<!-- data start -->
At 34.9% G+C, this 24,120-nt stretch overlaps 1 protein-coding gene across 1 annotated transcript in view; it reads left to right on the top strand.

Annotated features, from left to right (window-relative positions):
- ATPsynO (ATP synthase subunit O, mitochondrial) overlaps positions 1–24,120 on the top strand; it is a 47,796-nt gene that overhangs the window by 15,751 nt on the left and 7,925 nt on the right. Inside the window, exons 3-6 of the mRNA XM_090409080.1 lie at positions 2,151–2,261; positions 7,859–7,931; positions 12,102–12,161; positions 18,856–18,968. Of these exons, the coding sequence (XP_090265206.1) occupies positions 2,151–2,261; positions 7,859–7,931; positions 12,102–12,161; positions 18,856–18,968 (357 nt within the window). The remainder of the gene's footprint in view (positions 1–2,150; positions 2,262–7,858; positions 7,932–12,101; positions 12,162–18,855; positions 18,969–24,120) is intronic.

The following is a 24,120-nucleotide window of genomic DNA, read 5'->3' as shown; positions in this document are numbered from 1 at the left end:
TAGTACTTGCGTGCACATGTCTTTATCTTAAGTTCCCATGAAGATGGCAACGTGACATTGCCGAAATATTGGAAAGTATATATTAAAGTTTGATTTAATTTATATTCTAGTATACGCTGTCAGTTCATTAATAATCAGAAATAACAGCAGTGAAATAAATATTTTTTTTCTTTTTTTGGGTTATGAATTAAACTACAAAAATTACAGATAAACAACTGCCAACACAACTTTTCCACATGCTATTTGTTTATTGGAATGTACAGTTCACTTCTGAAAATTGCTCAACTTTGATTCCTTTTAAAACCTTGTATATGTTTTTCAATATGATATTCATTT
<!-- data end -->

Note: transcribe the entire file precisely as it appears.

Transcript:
At 34.9% G+C, this 24,120-nt stretch overlaps 1 protein-coding gene across 1 annotated transcript in view; it reads left to right on the top strand.

Annotated features, from left to right (window-relative positions):
- ATPsynO (ATP synthase subunit O, mitochondrial) overlaps positions 1–24,120 on the top strand; it is a 47,796-nt gene that overhangs the window by 15,751 nt on the left and 7,925 nt on the right. Inside the window, exons 3-6 of the mRNA XM_090409080.1 lie at positions 2,151–2,261; positions 7,859–7,931; positions 12,102–12,161; positions 18,856–18,968. Of these exons, the coding sequence (XP_090265206.1) occupies positions 2,151–2,261; positions 7,859–7,931; positions 12,102–12,161; positions 18,856–18,968 (357 nt within the window). The remainder of the gene's footprint in view (positions 1–2,150; positions 2,262–7,858; positions 7,932–12,101; positions 12,162–18,855; positions 18,969–24,120) is intronic.

The following is a 24,120-nucleotide window of genomic DNA, read 5'->3' as shown; positions in this document are numbered from 1 at the left end:
TAGTACTTGCGTGCACATGTCTTTATCTTAAGTTCCCATGAAGATGGCAACGTGACATTGCCGAAATATTGGAAAGTATATATTAAAGTTTGATTTAATTTATATTCTAGTATACGCTGTCAGTTCATTAATAATCAGAAATAACAGCAGTGAAATAAATATTTTTTTTCTTTTTTTGGGTTATGAATTAAACTACAAAAATTACAGATAAACAACTGCCAACACAACTTTTCCACATGCTATTTGTTTATTGGAATGTACAGTTCACTTCTGAAAATTGCTCAACTTTGATTCCTTTTAAAACCTTGTATATGTTTTTCAATATGATATTCATTT